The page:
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Pronijar Horse Archers
Medium cavalry comprised of landowners, fighting as mounted horsearchers

Quality: Average
Type: Feudal

Influenced by the traditions of the Medieval Roman Empire, the Serbian feudal army and military landholding system was inherited from the Roman pronoia. The pronoia itself (hereditery by some accounts, non-hereditery by others) is first recorded in Serbia under that name in 1299, but even from as early as Stephan Nemanja's reign, every able-bodied man possessing a bashtina (a grant of hereditary freehold land, the holder being called a bashtinik or voynici) had been obliged to attend the army whenever it was required. Armed with bows, shields and swords, this medium cavalry is one of the most versatile units in battle.
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Vitezi Heavy Horse Archers
Heavy armoured Serbian noble horse archers

Quality: Average
Type: Feudal

The Serbians were traditionally known as having heavy cavalry armed with lances. However, horse archers were also present in the Serbian army although usually a Serbian cavalryman had both a lance and a bow as a secondary weapon. Contemporary church depictions frequently show Serbian horse archers and medieval records frequently describe the Serbians as being horse archers. At the Battle of Velbuzd in 1330, the 22-year old prince Stefan Dusan led the attack on the Bulgarian center with a large heavy cavalry force. His historiographer Danilo praised the "horse archers of our young and bravely prince who were shooting arrows with both hands and did not know of a single miss". At the Battle of Plocnik the Serbians used their horse archers to harass the flanks of the Ottoman army. These men are Serbian nobles in heavy armour that have chosen to fight as horse archers instead of lancers. Though not as skilled in using the bow as Eastern or Steppe horse archers, they are well protected by their heavy armour and being knights they can also hold their own in melee fights.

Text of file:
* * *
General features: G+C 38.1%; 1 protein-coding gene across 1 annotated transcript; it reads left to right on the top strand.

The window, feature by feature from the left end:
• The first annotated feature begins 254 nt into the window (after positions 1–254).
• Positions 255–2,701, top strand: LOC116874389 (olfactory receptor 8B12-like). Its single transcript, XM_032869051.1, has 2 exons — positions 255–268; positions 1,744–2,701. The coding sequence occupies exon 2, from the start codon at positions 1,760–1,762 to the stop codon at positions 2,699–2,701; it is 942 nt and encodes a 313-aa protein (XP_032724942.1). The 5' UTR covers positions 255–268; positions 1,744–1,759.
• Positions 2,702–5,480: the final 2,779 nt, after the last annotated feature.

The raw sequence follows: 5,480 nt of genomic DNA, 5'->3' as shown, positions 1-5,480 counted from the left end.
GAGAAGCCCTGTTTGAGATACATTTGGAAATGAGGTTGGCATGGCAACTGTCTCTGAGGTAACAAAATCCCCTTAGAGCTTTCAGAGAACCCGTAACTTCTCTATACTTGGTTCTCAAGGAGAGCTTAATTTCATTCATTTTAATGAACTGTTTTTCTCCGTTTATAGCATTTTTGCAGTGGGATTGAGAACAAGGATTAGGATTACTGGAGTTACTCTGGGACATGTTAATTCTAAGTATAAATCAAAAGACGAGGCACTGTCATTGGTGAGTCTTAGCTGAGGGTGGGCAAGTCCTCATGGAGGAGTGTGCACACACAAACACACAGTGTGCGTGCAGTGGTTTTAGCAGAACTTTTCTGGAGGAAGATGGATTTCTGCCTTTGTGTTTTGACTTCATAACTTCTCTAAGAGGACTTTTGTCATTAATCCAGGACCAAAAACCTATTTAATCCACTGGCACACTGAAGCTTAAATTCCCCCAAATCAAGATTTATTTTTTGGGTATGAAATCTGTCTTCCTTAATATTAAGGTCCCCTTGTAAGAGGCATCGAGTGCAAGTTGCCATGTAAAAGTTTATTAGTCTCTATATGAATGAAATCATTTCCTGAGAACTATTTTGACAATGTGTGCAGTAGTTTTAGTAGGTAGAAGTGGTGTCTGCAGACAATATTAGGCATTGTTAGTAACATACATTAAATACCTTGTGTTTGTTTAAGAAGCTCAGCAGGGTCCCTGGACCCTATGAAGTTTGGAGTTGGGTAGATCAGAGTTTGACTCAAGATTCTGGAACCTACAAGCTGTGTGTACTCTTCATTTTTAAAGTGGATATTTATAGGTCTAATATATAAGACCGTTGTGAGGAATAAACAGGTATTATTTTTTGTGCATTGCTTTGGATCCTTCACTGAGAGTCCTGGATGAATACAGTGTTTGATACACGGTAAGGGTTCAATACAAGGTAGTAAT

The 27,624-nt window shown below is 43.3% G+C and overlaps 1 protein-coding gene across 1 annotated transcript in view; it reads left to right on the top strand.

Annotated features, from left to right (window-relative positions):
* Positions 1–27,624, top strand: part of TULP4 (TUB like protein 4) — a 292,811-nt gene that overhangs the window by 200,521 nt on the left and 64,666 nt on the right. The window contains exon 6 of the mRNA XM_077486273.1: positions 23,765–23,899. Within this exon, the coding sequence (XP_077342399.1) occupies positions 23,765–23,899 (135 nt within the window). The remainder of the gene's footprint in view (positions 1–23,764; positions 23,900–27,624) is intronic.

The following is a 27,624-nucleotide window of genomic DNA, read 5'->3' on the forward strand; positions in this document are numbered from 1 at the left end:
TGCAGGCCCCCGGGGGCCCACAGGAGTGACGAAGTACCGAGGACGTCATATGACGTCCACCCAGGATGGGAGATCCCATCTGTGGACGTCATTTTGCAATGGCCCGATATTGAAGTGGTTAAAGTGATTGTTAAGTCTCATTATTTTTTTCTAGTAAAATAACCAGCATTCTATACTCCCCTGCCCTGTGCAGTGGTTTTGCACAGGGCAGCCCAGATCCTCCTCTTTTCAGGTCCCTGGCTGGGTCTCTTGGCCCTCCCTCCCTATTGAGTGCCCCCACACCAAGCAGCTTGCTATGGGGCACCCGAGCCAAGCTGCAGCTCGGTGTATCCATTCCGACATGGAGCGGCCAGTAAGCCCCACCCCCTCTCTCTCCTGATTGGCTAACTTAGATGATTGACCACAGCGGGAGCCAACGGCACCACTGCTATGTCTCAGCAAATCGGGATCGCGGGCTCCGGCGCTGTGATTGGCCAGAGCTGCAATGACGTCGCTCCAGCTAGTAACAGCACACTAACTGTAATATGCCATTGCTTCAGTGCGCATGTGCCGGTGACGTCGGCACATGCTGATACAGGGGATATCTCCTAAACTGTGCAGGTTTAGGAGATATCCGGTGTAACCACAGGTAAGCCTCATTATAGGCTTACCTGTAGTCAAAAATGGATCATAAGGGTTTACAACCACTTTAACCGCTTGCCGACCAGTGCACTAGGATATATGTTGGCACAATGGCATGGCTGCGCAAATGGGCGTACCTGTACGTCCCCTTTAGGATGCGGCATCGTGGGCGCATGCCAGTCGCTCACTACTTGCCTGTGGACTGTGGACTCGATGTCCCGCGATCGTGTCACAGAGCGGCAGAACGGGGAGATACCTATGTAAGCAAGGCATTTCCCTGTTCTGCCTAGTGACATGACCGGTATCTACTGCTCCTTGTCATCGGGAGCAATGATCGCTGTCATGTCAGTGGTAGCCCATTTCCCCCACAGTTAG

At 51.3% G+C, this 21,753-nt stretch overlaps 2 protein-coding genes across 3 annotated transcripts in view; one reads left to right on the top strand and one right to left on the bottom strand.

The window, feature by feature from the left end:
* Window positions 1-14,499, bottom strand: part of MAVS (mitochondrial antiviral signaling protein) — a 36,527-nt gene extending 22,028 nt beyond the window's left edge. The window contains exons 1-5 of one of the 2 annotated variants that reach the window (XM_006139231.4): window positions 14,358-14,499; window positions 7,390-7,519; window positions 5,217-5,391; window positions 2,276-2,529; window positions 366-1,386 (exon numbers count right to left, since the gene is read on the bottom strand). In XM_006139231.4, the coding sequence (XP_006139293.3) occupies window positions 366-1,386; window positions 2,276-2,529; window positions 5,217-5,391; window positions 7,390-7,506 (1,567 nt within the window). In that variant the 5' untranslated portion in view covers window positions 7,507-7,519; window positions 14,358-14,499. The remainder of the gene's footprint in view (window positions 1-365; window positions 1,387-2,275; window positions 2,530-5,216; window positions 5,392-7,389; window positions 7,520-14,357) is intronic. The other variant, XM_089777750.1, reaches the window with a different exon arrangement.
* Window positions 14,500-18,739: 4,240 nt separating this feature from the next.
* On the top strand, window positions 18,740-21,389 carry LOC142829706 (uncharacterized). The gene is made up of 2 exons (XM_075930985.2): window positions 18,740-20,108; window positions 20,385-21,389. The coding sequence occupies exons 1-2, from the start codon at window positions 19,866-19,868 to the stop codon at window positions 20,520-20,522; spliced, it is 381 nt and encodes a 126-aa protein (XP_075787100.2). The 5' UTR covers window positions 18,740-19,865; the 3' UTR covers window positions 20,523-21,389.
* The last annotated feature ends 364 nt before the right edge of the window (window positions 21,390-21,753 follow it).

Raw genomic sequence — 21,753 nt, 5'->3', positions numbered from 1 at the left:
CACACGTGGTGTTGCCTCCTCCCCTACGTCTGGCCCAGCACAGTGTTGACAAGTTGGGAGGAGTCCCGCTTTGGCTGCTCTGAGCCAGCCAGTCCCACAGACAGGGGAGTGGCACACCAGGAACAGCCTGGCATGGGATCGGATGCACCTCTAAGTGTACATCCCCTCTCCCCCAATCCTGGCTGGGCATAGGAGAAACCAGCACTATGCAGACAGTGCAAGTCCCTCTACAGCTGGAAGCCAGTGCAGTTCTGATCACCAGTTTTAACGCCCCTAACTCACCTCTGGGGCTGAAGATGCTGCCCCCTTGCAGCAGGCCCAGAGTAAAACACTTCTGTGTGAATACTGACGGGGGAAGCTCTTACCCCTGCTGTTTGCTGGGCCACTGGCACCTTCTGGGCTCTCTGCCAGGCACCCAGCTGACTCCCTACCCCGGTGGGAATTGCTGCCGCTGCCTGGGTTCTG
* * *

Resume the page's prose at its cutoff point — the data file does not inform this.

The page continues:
By the late XIVth century these heavy horse archers disappeared from the Serbian armies to be replaced by fully armoured knights.
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Knights
Heavy cavalry Serbian men-at-arms modelled after the Western knights

Quality: Elite
Type: Early Professional